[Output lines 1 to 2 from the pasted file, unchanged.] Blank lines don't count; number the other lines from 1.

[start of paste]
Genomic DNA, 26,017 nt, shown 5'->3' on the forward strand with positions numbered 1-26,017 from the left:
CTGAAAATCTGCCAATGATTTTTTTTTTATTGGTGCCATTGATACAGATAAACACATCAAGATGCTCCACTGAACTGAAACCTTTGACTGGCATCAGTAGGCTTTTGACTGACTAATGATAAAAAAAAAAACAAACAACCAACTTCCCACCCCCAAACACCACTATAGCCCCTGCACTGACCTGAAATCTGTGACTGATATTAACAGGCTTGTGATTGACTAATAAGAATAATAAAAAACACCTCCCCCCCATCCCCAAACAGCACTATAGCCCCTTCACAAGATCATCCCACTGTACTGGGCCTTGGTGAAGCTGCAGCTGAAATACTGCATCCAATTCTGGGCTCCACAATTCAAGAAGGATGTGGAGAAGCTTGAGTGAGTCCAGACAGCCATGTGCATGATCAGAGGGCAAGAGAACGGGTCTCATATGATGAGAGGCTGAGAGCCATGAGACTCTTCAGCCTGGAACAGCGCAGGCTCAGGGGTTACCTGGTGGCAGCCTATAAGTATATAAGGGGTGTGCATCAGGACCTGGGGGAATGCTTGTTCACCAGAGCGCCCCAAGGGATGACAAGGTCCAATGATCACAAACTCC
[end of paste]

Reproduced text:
Genomic DNA, 26,017 nt, shown 5'->3' on the forward strand with positions numbered 1-26,017 from the left:
CTGAAAATCTGCCAATGATTTTTTTTTTATTGGTGCCATTGATACAGATAAACACATCAAGATGCTCCACTGAACTGAAACCTTTGACTGGCATCAGTAGGCTTTTGACTGACTAATGATAAAAAAAAAAACAAACAACCAACTTCCCACCCCCAAACACCACTATAGCCCCTGCACTGACCTGAAATCTGTGACTGATATTAACAGGCTTGTGATTGACTAATAAGAATAATAAAAAACACCTCCCCCCCATCCCCAAACAGCACTATAGCCCCTTCACAAGATCATCCCACTGTACTGGGCCTTGGTGAAGCTGCAGCTGAAATACTGCATCCAATTCTGGGCTCCACAATTCAAGAAGGATGTGGAGAAGCTTGAGTGAGTCCAGACAGCCATGTGCATGATCAGAGGGCAAGAGAACGGGTCTCATATGATGAGAGGCTGAGAGCCATGAGACTCTTCAGCCTGGAACAGCGCAGGCTCAGGGGTTACCTGGTGGCAGCCTATAAGTATATAAGGGGTGTGCATCAGGACCTGGGGGAATGCTTGTTCACCAGAGCGCCCCAAGGGATGACAAGGTCCAATGATCACAAACTCC